The Garden Gate: Make your trip to the supermarket a history lesson

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By Ellen Probert Williamson

Grocery shopping is a lot more fun than it used to be.

All the supermarkets seem to be expanding in every direction these days, and they’re full of specialized departments which purvey myriad exotic fruits and vegetables from other climes, ethnic specialties, gourmét offerings, and ready-prepared foods that only need a zap in the microwave. The possibilities do seem to be endless.

One department of special interest is the area where fresh herbs are available. They are packaged ready for use, or set in little pots to grace your kitchen windowsill.

This department seems even more intriguing when you think of the extreme antiquity of the use of herbs in cooking. The Egyptians used them, and they were used in one way or another in almost every dish in medieval England and by the ancient Greeks and Romans.

William Harrison, writing in 1577, thought very highly of saffron and gave his advice as to how it should be grown:

“Warm nights, sweet dewed, jet grounds and mistie mornings are very good for saffron, but frost and dew that is cold doe kill the flours. Would to God that my countrymen had been heretobefore more careful of this commodities, then would it no doubt have proved more beneficial to our island than our clothes or wool.”

Another chronicler in the 15th century wrote: “Basill is sowen in gardens in earthen pots ... . it is goode for the hart and for the head and gives savour to food. The seeds cureth the infirmities of the hart, taketh away sorrowfulness, which cometh of melancholia, and maketh a man merrie and glad.”

In the 1866 book, “Crumbs From the Round Table,” John Barker wrote that the Romans understood and applied hygienic principles rigidly, and regulated dietary requirements by penal statute.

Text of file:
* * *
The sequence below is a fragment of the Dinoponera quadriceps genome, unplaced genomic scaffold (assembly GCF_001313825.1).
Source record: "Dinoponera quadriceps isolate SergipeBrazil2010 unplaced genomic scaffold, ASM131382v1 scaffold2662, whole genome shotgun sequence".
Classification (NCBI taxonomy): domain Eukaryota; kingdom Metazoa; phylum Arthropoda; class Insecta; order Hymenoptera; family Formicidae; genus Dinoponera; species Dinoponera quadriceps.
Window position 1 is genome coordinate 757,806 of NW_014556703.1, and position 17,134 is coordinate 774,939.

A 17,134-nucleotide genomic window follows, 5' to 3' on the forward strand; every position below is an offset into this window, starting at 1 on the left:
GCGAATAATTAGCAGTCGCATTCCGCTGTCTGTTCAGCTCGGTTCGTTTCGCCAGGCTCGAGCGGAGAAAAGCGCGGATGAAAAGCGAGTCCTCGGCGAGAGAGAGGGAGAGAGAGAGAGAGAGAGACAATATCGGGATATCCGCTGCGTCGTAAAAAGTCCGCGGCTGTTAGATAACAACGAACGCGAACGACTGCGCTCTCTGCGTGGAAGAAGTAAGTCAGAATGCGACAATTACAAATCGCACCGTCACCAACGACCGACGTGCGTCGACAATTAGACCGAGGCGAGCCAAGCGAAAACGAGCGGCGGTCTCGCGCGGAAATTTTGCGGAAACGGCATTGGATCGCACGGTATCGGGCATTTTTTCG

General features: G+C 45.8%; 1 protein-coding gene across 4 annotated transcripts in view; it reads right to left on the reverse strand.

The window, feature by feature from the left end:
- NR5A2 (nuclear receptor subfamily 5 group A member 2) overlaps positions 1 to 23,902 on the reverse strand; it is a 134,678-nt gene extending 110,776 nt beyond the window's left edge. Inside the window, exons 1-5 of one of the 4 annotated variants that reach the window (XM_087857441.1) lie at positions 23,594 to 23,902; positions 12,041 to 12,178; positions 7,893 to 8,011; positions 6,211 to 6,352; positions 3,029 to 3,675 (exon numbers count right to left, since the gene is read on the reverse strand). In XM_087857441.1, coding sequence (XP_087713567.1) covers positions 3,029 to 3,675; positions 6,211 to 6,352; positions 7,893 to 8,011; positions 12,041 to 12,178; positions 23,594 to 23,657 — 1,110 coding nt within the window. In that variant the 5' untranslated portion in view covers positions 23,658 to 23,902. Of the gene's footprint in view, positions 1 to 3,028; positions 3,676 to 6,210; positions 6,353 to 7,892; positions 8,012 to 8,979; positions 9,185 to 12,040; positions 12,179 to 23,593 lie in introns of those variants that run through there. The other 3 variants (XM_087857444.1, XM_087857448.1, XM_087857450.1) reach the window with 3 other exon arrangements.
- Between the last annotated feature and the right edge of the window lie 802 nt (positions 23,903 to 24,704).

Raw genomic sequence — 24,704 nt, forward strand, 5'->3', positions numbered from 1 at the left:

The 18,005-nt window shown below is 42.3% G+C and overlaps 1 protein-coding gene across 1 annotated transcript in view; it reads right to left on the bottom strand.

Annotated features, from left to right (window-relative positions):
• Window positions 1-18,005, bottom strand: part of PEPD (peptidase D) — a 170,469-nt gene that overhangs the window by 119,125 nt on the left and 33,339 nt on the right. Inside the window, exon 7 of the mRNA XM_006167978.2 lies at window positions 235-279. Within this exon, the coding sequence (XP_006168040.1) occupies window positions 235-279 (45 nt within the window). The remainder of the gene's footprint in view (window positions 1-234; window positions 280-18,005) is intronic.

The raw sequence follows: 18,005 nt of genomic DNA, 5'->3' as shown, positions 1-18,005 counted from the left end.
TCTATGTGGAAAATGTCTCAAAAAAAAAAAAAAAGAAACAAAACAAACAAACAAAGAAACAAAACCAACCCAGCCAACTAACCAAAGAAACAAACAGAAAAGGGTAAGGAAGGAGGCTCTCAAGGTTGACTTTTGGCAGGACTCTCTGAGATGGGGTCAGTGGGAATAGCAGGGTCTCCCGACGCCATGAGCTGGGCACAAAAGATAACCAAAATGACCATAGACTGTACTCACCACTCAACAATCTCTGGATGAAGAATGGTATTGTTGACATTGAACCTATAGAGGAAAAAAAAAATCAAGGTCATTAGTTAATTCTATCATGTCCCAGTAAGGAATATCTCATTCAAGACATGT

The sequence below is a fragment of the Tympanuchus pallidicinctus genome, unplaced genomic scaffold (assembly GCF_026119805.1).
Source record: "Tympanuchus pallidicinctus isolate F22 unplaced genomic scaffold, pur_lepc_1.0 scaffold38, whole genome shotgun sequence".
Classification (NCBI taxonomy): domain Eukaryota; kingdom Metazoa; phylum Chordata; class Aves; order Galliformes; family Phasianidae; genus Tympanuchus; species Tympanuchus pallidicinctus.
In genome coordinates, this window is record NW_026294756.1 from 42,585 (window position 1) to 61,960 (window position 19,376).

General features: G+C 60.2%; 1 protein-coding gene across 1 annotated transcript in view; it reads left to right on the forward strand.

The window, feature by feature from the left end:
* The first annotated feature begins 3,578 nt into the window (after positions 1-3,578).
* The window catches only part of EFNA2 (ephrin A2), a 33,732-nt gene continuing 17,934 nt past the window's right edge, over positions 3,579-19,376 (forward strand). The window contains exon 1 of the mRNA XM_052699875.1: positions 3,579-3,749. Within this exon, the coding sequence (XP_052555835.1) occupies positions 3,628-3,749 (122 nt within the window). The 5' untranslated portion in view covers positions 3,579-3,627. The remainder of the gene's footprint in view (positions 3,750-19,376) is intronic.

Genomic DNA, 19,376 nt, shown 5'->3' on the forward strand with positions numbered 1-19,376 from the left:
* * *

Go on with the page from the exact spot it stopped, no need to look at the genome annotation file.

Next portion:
Greens were required eating and were used in salads as a part of every meal.

Herbs, fruits and vegetables were required daily. Many prominent families of ancient Rome seamed to have even derived their names from herbs or vegetables. Fabius comes from “faba,” a bean. Cicero derives from “cicer,” a kind of pea.

Garlic is a cultivated plant of such antiquity that its origin is unknown. Cabbage was deified by the ancient Egyptians, and onions and leeks were held in high esteem all over the ancient world.

Many superstitions have centered around leeks. For instance, Charlemagne ordered them planted on housetops as a guard against lightning strikes, fire or sorcery.

Although its beginnings are uncertain, lettuce, which is considered a herb, has known a long period of cultivation. Botanists say it was developed from the compass plant, or wild lettuce. Aristoxenus, in the 5th century B.C., was so proud of his garden lettuce that he had it watered with wine and honey. Lettuce was then prized for various medicinal uses, evidence of its unrecognized but sensed vitamin content.

The French were probably the first to improve on the ancient Roman idea of salads by mixing herbs into them in various combinations that we would now consider too much of a good thing. They added some other ingredients, too, until by 1500 a good salad contained more than 35 ingredients.

Many of today’s herbs and vegetables are listed in the “Apicius Book,” an ancient cookbook dating back to imperial Rome. Apician recipes were the influence on European cooking for centuries until the advent of printing. Even then, new cookbooks and herbals leaned very heavily on this source.

The most famous herbal among the thousands that have been printed over the centuries is “Gerard’s Herbal,” published in the early years of the 16th century.

It was lavishly illustrated with detailed woodcuts of all the plants mentioned. It is still a reliable source of herbal information, once one gets used to the archaic spelling and the quaint turns of phrase.

It is delightful reading.

Most public libraries have updated versions of “Gerard’s Herbal,” and they often have facsimile copies of the original.

Many kinds of herbs and greens can be grown in little pots on sunny windowsills. They make very decorative houseplants for winter days.

There is great satisfaction to be gained from snipping chives or parsley from your kitchen windowsill plants to use in a salad or as a garnish.

Potpourris are probably a survival of the medieval custom of strewing fragrant herbs on the floor to scent the house. And salads are still as popular and varied as they were in ancient Rome.

Grocery shopping can be a history lesson, an adventure and, above all, great fun.

The herbs of antiquity will probably find many new uses in the 21st century and well beyond.

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Ellen Probert Williamson lives in Kingston. Her column appears regularly in the Roane County News.